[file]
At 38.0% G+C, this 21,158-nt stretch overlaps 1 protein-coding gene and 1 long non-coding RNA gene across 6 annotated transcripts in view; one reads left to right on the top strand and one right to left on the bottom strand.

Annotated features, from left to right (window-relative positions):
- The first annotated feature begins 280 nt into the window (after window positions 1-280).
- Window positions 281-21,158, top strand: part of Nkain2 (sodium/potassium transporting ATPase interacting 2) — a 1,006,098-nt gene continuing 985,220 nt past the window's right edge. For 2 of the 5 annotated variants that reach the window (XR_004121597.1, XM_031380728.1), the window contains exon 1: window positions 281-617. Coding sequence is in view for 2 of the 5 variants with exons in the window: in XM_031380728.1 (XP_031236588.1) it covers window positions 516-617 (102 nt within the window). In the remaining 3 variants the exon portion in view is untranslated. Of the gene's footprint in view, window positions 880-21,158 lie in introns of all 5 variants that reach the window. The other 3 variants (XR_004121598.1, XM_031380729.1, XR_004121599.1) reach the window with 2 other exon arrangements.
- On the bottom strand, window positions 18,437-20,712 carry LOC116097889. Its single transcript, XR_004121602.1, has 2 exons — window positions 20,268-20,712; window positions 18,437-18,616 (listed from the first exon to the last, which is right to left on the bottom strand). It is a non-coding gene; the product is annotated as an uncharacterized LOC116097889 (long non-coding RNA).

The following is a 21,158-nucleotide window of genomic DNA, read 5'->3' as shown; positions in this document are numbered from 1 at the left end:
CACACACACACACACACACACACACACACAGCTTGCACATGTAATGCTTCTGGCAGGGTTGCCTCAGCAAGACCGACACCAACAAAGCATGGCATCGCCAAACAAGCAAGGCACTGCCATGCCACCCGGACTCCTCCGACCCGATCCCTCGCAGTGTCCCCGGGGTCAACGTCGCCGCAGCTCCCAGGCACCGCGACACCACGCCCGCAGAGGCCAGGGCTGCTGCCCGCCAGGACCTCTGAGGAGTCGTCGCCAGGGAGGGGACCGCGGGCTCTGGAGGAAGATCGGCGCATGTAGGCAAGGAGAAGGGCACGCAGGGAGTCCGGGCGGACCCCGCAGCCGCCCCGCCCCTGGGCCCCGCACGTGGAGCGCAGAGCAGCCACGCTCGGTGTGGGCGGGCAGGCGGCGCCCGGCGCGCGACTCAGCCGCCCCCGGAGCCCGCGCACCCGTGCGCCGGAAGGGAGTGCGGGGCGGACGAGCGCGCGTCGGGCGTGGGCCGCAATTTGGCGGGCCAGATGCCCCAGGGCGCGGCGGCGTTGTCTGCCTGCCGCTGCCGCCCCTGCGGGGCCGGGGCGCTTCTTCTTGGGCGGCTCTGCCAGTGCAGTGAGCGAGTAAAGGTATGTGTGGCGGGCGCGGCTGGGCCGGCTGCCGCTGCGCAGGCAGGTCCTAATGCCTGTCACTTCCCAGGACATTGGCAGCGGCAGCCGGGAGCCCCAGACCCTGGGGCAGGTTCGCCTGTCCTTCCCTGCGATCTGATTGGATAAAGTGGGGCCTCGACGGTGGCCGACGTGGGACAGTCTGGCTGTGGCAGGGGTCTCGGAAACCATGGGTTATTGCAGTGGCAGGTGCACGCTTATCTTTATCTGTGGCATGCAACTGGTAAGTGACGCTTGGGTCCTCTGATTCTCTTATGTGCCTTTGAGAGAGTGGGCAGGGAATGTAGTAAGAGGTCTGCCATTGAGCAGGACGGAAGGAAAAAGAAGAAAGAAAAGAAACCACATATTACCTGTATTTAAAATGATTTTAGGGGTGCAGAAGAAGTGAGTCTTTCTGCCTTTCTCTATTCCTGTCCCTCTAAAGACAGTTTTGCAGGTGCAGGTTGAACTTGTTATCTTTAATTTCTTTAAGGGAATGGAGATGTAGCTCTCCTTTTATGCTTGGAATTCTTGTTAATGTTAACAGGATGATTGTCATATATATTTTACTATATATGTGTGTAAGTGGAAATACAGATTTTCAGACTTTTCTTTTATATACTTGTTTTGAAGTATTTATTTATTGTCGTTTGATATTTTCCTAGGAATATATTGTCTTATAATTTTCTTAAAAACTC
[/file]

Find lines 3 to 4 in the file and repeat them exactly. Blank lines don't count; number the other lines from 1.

- The first annotated feature begins 280 nt into the window (after window positions 1-280).
- Window positions 281-21,158, top strand: part of Nkain2 (sodium/potassium transporting ATPase interacting 2) — a 1,006,098-nt gene continuing 985,220 nt past the window's right edge. For 2 of the 5 annotated variants that reach the window (XR_004121597.1, XM_031380728.1), the window contains exon 1: window positions 281-617. Coding sequence is in view for 2 of the 5 variants with exons in the window: in XM_031380728.1 (XP_031236588.1) it covers window positions 516-617 (102 nt within the window). In the remaining 3 variants the exon portion in view is untranslated. Of the gene's footprint in view, window positions 880-21,158 lie in introns of all 5 variants that reach the window. The other 3 variants (XR_004121598.1, XM_031380729.1, XR_004121599.1) reach the window with 2 other exon arrangements.